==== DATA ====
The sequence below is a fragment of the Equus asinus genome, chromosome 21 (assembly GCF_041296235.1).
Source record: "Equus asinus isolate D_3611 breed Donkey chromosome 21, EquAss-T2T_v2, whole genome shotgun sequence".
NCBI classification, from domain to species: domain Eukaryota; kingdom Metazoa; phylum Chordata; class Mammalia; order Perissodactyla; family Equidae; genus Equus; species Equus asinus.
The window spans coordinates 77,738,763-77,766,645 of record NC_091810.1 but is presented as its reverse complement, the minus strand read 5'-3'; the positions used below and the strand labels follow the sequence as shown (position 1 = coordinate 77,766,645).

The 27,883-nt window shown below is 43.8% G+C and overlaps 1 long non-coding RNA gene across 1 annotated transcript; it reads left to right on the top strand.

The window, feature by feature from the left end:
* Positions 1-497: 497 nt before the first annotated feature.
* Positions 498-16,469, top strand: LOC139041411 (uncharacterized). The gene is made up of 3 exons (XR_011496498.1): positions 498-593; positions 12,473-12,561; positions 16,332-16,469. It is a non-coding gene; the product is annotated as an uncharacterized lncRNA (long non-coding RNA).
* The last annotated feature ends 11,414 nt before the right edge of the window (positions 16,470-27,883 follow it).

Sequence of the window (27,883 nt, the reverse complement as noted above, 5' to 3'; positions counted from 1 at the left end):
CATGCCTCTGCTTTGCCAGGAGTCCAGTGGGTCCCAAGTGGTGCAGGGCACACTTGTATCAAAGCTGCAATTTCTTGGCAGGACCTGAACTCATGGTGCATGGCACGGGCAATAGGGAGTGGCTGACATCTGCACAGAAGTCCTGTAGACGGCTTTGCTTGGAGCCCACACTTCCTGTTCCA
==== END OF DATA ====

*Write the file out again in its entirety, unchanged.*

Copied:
The sequence below is a fragment of the Equus asinus genome, chromosome 21 (assembly GCF_041296235.1).
Source record: "Equus asinus isolate D_3611 breed Donkey chromosome 21, EquAss-T2T_v2, whole genome shotgun sequence".
NCBI classification, from domain to species: domain Eukaryota; kingdom Metazoa; phylum Chordata; class Mammalia; order Perissodactyla; family Equidae; genus Equus; species Equus asinus.
The window spans coordinates 77,738,763-77,766,645 of record NC_091810.1 but is presented as its reverse complement, the minus strand read 5'-3'; the positions used below and the strand labels follow the sequence as shown (position 1 = coordinate 77,766,645).

The 27,883-nt window shown below is 43.8% G+C and overlaps 1 long non-coding RNA gene across 1 annotated transcript; it reads left to right on the top strand.

The window, feature by feature from the left end:
* Positions 1-497: 497 nt before the first annotated feature.
* Positions 498-16,469, top strand: LOC139041411 (uncharacterized). The gene is made up of 3 exons (XR_011496498.1): positions 498-593; positions 12,473-12,561; positions 16,332-16,469. It is a non-coding gene; the product is annotated as an uncharacterized lncRNA (long non-coding RNA).
* The last annotated feature ends 11,414 nt before the right edge of the window (positions 16,470-27,883 follow it).

Sequence of the window (27,883 nt, the reverse complement as noted above, 5' to 3'; positions counted from 1 at the left end):
CATGCCTCTGCTTTGCCAGGAGTCCAGTGGGTCCCAAGTGGTGCAGGGCACACTTGTATCAAAGCTGCAATTTCTTGGCAGGACCTGAACTCATGGTGCATGGCACGGGCAATAGGGAGTGGCTGACATCTGCACAGAAGTCCTGTAGACGGCTTTGCTTGGAGCCCACACTTCCTGTTCCA